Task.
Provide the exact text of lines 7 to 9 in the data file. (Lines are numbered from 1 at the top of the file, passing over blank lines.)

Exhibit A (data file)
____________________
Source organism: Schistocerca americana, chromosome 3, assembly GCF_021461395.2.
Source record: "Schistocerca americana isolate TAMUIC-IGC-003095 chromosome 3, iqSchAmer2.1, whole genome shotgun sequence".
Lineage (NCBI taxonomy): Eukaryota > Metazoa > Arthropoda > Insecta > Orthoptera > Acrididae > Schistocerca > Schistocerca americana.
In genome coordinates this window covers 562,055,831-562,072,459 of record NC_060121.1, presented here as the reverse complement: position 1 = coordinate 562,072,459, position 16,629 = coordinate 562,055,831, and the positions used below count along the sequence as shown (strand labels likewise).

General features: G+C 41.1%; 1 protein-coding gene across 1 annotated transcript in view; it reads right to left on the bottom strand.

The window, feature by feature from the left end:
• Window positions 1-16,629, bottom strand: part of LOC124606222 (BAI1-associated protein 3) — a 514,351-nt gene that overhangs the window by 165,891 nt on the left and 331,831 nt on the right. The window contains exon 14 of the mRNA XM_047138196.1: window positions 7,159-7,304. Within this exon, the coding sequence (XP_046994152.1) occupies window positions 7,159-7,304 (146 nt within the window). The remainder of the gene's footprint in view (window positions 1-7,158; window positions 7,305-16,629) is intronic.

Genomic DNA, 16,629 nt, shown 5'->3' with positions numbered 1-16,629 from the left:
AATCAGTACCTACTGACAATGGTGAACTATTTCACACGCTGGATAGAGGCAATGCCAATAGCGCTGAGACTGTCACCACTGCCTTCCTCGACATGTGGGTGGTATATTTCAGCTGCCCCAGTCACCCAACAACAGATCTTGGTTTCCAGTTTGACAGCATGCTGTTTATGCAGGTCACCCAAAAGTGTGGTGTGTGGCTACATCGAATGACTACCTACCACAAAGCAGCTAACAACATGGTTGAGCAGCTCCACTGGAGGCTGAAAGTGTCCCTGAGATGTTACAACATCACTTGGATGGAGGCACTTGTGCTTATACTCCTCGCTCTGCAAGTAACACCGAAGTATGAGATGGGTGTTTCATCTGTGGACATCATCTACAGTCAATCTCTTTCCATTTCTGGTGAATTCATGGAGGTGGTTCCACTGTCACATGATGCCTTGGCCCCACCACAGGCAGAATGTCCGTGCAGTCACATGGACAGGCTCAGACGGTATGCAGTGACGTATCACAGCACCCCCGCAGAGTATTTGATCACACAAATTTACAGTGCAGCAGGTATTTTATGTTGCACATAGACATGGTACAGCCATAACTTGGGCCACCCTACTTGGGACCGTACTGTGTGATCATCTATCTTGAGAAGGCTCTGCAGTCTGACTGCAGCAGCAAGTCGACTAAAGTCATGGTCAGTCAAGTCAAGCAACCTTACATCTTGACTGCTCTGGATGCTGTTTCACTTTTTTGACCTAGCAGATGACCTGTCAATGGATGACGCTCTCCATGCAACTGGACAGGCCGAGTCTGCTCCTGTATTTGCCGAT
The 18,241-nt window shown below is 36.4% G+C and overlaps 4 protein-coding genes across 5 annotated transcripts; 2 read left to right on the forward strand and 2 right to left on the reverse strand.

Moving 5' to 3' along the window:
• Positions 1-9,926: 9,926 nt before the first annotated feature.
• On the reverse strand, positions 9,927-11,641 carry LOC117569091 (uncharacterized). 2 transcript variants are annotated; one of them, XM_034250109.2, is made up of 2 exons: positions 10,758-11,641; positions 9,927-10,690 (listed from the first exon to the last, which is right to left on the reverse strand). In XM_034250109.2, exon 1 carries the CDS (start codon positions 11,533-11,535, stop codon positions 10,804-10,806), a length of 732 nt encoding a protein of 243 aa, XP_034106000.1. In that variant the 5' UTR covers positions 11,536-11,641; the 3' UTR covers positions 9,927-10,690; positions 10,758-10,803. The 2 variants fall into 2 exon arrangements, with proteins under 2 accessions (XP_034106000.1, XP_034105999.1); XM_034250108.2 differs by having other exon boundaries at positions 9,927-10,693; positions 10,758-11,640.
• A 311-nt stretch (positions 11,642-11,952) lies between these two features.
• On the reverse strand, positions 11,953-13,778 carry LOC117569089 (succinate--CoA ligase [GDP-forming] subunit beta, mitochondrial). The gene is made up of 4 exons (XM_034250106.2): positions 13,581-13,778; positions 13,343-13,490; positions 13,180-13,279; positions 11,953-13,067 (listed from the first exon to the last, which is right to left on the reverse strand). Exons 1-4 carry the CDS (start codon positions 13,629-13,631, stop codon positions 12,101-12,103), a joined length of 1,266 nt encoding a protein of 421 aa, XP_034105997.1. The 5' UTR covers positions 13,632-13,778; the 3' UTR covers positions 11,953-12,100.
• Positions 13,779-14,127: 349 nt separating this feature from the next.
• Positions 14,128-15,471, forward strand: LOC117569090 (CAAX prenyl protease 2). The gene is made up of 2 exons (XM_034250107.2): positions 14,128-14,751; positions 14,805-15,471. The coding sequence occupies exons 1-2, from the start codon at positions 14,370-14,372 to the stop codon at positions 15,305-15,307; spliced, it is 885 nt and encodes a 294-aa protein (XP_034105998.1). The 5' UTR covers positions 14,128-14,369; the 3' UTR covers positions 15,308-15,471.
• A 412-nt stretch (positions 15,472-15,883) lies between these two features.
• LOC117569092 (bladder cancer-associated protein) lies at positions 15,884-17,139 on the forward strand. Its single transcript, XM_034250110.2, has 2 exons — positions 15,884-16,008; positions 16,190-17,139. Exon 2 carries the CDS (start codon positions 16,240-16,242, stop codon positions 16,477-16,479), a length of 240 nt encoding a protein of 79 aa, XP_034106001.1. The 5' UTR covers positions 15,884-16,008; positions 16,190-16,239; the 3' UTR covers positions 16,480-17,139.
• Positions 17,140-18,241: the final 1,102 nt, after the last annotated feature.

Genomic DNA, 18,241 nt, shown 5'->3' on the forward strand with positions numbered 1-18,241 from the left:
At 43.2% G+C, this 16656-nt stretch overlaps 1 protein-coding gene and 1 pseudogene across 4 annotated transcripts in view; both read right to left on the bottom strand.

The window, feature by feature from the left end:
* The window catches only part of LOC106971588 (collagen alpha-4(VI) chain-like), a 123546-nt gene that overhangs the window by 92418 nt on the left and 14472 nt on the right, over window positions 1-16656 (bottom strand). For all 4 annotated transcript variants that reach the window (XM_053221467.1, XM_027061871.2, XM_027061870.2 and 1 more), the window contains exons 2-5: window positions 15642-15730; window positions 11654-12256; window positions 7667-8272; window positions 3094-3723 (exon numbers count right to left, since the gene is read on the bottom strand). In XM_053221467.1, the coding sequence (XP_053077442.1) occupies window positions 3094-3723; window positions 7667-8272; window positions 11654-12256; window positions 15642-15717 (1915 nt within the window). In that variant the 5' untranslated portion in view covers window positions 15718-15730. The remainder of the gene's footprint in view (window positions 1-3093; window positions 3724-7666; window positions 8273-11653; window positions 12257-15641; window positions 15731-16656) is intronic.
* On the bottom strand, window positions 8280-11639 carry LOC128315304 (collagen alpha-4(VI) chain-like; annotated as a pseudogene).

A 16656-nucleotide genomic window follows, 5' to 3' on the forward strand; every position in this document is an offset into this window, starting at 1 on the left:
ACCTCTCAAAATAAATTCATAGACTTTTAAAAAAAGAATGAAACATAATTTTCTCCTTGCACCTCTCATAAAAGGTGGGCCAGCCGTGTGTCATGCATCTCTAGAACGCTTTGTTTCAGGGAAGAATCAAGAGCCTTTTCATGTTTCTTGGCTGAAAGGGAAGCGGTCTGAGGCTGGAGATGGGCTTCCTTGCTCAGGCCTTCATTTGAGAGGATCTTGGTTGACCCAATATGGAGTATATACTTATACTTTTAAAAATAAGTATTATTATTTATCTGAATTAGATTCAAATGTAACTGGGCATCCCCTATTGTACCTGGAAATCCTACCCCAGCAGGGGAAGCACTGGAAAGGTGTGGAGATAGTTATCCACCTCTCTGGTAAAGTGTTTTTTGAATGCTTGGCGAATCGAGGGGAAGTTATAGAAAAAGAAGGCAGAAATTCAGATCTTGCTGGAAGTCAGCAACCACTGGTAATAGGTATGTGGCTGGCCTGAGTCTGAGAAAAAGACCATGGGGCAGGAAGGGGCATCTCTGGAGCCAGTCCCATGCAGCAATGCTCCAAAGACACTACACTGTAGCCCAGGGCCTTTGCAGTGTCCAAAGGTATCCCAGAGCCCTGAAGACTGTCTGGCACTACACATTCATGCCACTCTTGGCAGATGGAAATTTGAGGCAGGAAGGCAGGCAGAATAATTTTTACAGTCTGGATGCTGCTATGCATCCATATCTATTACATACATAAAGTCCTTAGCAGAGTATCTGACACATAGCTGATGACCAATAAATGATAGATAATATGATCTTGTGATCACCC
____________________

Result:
• Window positions 1-16,629, bottom strand: part of LOC124606222 (BAI1-associated protein 3) — a 514,351-nt gene that overhangs the window by 165,891 nt on the left and 331,831 nt on the right. The window contains exon 14 of the mRNA XM_047138196.1: window positions 7,159-7,304. Within this exon, the coding sequence (XP_046994152.1) occupies window positions 7,159-7,304 (146 nt within the window). The remainder of the gene's footprint in view (window positions 1-7,158; window positions 7,305-16,629) is intronic.

Genomic DNA, 16,629 nt, shown 5'->3' with positions numbered 1-16,629 from the left:
AATCAGTACCTACTGACAATGGTGAACTATTTCACACGCTGGATAGAGGCAATGCCAATAGCGCTGAGACTGTCACCACTGCCTTCCTCGACATGTGGGTGGTATATTTCAGCTGCCCCAGTCACCCAACAACAGATCTTGGTTTCCAGTTTGACAGCATGCTGTTTATGCAGGTCACCCAAAAGTGTGGTGTGTGGCTACATCGAATGACTACCTACCACAAAGCAGCTAACAACATGGTTGAGCAGCTCCACTGGAGGCTGAAAGTGTCCCTGAGATGTTACAACATCACTTGGATGGAGGCACTTGTGCTTATACTCCTCGCTCTGCAAGTAACACCGAAGTATGAGATGGGTGTTTCATCTGTGGACATCATCTACAGTCAATCTCTTTCCATTTCTGGTGAATTCATGGAGGTGGTTCCACTGTCACATGATGCCTTGGCCCCACCACAGGCAGAATGTCCGTGCAGTCACATGGACAGGCTCAGACGGTATGCAGTGACGTATCACAGCACCCCCGCAGAGTATTTGATCACACAAATTTACAGTGCAGCAGGTATTTTATGTTGCACATAGACATGGTACAGCCATAACTTGGGCCACCCTACTTGGGACCGTACTGTGTGATCATCTATCTTGAGAAGGCTCTGCAGTCTGACTGCAGCAGCAAGTCGACTAAAGTCATGGTCAGTCAAGTCAAGCAACCTTACATCTTGACTGCTCTGGATGCTGTTTCACTTTTTTGACCTAGCAGATGACCTGTCAATGGATGACGCTCTCCATGCAACTGGACAGGCCGAGTCTGCTCCTGTATTTGCCGAT